Beefsteak Tomato Seeds 2330 Heirloom Vegetable. Despite all the hybrid beefsteak varieties that are available, this remains our most popular main season tomato – mostly because of its consistent performance and heavy yields! Large solid fruits weighing up to 260 g (9 oz) are a rich red colour. Sow seeds indoors at least six weeks before last spring frost. Bears first ripe fruit about 60 days after transplanting. It’s important to irrigate frequently so the plants never wilt. Days to harvest are highly variable depending on growing conditions. Indeterminate growth pattern (individual fruits ripen successively over many days).
How to Grow
350 seed/gram Sow seeds indoors about 6-8 weeks before last spring frost date – use a peat moss based growing mix for germination and growing seedlings. The temperature of the seeding mix should be 21-24 C (70 – 75 F) for prompt germination. When the seedlings are 4 cm (1.75″) high, transplant each into individual peat pots – reducing temperature to 15–18 C (59 – 65 F) until planting in the garden late May. After hardening off, transplant into well-drained organic soil 60 cm (24″) apart for determinate varieties and 90 cm (36″) apart for indeterminate varieties. Tomatoes need warmth, direct sunlight & a steady supply of water. Keep plants well-watered Apply the water to the soil rather than showering down over the plants. Rotate the crop position in the garden every year. Wait three years to use the same patch in the garden. Dig out and discard diseased plants. Do not compost. It is also very important to keep plants evenly watered as fluctuations in available soil moisture can lead to a host of problems such as fruit cracking or splitting, irregular fruiting and increasing the chance of blossom end rot developing. Apply a mulch of straw around plants to protect them from soil borne diseases and to help conserve soil moisture.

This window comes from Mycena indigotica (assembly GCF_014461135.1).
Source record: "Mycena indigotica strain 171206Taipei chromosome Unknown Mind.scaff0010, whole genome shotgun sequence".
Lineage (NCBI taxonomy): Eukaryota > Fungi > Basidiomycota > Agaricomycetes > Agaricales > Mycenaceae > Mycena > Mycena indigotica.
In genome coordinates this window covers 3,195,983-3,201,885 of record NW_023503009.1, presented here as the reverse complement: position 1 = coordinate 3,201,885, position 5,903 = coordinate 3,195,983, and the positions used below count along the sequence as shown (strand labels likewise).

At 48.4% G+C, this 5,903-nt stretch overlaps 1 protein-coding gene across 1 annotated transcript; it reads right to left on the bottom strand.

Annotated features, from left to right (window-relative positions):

BLOOMING SEASON BEGINS
Tender Perennial Grown as an Annual
Start Indoors for an Earlier Crop or Sow Direct
DAYS TO EMERGENCE
10 to 14
Medium Tall (50 to 100 cm)(20" to 39")
Killed by Frost
DAYS TO HARVEST
DEGREE OF DIFFICULTY
Lycopersicon esculentum was the original name but is now listed as Solanum lycopersicum L. var. cerasiforme (Dunal) (D. M. Spooner et al.)